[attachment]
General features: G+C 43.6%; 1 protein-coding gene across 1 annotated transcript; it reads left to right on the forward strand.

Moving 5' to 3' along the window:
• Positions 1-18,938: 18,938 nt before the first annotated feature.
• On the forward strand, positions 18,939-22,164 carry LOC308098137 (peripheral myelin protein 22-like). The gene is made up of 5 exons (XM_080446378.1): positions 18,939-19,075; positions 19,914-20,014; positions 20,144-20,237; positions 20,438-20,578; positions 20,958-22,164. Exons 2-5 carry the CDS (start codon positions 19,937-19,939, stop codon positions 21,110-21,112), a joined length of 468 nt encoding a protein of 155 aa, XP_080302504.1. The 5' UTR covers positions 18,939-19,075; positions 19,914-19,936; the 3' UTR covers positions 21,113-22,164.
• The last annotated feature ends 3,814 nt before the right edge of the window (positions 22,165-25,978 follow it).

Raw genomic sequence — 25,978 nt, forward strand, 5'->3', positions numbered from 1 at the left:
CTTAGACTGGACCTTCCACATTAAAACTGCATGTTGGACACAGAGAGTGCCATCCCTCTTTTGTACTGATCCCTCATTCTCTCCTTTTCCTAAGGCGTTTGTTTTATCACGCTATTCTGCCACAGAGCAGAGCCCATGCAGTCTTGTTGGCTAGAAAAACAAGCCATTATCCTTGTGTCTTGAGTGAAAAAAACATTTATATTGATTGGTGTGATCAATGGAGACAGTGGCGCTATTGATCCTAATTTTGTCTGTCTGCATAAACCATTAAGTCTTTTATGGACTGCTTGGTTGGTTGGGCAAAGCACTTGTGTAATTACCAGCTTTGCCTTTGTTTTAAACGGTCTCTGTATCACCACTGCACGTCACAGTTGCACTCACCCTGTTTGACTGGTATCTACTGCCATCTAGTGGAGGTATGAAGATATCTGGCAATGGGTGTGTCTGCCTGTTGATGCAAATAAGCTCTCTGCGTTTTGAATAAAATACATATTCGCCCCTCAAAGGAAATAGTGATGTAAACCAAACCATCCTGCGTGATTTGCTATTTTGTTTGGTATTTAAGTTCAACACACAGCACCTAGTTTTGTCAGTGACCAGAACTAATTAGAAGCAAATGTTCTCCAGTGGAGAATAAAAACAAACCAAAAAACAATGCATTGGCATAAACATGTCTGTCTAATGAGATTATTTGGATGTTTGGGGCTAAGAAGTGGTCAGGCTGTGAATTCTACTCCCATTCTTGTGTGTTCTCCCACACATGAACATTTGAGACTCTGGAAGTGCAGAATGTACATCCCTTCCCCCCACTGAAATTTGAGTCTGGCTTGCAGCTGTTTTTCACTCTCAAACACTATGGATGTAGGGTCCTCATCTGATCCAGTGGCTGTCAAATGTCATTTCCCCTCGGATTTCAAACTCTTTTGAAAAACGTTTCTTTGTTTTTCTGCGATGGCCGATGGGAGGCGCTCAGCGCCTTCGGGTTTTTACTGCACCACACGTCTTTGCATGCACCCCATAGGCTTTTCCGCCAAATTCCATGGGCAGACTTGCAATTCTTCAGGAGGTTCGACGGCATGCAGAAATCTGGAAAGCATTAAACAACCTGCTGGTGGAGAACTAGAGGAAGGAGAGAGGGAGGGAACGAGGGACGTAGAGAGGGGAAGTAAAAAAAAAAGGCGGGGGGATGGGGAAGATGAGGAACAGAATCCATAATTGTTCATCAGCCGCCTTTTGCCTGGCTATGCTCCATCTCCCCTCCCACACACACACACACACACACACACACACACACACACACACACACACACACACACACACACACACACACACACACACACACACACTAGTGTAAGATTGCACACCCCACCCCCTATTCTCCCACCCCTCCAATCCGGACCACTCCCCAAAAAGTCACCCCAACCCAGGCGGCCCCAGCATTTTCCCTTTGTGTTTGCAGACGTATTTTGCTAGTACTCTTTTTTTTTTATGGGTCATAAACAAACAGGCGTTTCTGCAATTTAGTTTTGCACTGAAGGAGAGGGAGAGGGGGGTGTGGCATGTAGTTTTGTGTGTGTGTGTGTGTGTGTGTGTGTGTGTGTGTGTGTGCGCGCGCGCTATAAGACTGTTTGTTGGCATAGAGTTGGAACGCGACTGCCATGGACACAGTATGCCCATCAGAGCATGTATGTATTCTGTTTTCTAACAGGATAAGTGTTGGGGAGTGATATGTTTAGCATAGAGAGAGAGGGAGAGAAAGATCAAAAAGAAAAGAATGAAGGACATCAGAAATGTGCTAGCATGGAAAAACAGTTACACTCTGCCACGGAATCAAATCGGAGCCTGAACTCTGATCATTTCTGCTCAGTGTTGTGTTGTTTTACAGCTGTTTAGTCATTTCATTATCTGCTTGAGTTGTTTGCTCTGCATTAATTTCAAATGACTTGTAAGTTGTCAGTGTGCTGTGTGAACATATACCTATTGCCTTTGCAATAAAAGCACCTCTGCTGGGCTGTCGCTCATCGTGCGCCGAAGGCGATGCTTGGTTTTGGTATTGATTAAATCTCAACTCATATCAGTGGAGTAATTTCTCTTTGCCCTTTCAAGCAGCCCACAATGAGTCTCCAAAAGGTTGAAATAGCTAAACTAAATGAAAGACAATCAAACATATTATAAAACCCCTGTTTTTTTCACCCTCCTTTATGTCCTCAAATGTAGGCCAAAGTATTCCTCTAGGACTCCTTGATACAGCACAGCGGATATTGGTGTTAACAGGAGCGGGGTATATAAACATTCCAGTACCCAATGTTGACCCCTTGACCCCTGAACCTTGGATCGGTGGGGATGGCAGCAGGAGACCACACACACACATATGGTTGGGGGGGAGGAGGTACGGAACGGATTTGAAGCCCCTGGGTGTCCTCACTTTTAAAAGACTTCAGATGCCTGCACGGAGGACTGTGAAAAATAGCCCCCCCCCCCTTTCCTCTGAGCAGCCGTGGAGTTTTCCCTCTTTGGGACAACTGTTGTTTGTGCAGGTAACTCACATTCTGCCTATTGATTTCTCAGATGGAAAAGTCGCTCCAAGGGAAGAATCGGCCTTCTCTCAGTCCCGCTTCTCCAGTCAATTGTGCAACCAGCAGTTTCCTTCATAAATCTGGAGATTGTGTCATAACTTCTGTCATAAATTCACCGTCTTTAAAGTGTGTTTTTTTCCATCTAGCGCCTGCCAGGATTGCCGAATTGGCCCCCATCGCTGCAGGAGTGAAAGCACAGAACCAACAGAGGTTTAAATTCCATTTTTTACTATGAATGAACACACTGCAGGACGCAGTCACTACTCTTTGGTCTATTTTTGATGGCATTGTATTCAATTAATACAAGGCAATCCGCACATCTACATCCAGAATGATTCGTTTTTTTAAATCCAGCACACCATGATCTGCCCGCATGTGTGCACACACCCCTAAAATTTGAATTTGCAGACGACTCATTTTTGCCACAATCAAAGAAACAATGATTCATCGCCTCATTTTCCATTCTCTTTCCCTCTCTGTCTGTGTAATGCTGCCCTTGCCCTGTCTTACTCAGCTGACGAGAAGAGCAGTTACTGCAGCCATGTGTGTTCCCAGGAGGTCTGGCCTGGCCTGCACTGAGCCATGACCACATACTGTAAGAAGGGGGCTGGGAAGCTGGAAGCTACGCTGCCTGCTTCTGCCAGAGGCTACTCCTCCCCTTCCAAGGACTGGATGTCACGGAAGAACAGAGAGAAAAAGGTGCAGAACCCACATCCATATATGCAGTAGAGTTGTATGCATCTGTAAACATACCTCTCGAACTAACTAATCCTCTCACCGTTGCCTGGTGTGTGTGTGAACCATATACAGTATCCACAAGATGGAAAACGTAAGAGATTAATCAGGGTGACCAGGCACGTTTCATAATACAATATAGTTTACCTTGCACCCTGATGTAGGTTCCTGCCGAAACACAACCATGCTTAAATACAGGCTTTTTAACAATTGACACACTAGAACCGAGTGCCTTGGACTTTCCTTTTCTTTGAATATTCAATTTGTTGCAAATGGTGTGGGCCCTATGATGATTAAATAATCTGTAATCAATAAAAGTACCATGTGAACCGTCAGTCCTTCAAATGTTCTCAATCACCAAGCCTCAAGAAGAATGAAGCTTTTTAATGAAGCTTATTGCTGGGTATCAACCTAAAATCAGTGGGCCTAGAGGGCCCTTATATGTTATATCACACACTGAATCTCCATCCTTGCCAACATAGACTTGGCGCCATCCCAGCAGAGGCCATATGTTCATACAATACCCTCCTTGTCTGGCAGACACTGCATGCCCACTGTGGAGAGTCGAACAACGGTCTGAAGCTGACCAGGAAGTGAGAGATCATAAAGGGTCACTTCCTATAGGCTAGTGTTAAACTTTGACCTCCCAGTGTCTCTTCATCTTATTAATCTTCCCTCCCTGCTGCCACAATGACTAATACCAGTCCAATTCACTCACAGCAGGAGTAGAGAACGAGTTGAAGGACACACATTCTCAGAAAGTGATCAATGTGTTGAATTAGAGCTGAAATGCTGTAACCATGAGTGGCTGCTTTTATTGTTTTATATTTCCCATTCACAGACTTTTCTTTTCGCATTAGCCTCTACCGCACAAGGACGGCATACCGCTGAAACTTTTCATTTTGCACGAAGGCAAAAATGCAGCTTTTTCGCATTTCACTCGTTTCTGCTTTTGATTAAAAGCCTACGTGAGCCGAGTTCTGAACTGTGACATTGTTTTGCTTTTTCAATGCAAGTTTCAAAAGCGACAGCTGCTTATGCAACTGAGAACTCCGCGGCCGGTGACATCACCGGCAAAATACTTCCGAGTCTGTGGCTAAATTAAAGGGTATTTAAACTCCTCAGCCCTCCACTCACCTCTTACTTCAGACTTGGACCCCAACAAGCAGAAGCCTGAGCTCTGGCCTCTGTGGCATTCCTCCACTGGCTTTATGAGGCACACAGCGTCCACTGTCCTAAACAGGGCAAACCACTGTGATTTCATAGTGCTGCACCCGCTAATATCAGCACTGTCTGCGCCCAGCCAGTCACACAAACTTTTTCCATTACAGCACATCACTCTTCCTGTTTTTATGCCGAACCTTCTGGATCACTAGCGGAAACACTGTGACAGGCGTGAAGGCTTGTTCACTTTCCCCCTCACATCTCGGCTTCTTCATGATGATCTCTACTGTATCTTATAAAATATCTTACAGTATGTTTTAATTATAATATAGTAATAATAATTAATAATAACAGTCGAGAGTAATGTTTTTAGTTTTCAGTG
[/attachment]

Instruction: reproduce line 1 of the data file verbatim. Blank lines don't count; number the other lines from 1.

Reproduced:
General features: G+C 43.6%; 1 protein-coding gene across 1 annotated transcript; it reads left to right on the forward strand.